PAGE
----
Wednesday, April 27, 2011

A Few Of My Favorite Things

Apparently the word on the street (OK not on the street, just in my doctor's office) is that my autoimmune disorder appears to be Sjogren's Syndrome although nobody seems to be quite sure whether it will end up being my only autoimmune diagnosis. At the moment though, that is the case. Anyways, I refer to it quite a bit in my blog postings and it dawned on me that I never write much about the technical aspect of it. To be honest, the idea of that bores me to tears. I don't mind blogging about how a chronic illness affects my daily life, the emotional ramifications of it, etc. but I figure that if someone wants all that technical/medical mumbo jumbo, they can do a Google search.

However it dawned on me the other day that I go through a lot of effort managing the biggest issue related to Sjogren's and that is: dryness. In Sjogren's Syndrome, the body's white blood cells attack the moisture producing glands (known as exocrine glands) in the body. These little glands are everywhere, and I mean EVERYWHERE in your body. Therefore, when they are not working properly, it wreaks havoc on your entire body; even potentially causing organ damage.

There is no known cure. Actually, there is not even an accepted "standard" treatment in terms of medication. It is really hit or miss most of the time. This brings us back to the dryness problem. I have dealt with this constantly over the past three years or so and during that time, have experimented with more products than I can count. I have decided to list them as they are the products I use on a daily basis to help control the dryness. I am hoping that this blog posting (if anyone reads it!) will find its way to someone else suffering from this debilitating condition and be of some assistance to them. Just as a side note, I do not represent any of these companies, do not get any free products and therefore my opinions are unbiased. What may work for me though, may not work for everyone.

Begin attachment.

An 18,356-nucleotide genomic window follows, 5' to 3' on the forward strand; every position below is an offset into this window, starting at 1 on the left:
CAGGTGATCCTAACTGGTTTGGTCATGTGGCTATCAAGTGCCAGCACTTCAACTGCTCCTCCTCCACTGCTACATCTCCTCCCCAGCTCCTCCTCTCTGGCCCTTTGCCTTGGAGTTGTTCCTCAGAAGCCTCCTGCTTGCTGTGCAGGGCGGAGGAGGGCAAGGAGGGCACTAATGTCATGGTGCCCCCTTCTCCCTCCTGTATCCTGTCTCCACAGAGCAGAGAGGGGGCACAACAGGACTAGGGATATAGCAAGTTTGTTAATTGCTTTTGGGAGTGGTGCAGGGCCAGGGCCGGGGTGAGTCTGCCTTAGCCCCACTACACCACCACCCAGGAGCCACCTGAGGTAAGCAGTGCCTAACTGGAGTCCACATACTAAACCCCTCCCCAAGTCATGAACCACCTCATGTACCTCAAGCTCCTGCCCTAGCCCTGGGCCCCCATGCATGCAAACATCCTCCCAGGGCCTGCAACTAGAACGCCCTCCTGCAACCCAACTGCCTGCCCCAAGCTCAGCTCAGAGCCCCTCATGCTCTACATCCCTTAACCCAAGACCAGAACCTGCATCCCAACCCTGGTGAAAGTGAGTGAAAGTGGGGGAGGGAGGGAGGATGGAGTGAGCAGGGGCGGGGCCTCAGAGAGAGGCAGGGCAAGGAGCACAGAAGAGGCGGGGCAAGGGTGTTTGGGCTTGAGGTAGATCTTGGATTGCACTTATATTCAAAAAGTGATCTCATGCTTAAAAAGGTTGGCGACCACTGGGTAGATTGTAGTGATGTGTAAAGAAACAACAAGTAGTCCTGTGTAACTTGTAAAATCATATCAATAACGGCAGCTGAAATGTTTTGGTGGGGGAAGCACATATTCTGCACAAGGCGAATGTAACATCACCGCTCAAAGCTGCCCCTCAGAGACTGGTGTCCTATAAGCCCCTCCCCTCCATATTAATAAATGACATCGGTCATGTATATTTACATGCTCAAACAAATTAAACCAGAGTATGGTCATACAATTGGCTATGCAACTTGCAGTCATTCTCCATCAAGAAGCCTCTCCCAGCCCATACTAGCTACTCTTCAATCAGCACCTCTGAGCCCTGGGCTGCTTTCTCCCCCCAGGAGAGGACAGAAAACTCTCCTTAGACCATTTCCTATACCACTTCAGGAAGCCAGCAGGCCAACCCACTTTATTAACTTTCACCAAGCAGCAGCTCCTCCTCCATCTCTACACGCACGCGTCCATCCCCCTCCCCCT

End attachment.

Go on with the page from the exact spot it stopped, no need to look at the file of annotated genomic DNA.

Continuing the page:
* Crane 3.4 Liter Ultrasonic Humidifier: A humidifier is a must for this disorder. I have to run it every night for at least nine hours to help keep my eyes, nose, mouth, skin, sinuses, and lungs from drying out. I stayed at a hotel recently without it and the results were not good. This particular one is easy to use, quiet, easy to fill/clean (cleaning regularly is a must), and not expensive. This is the third one I have used and by far, the best.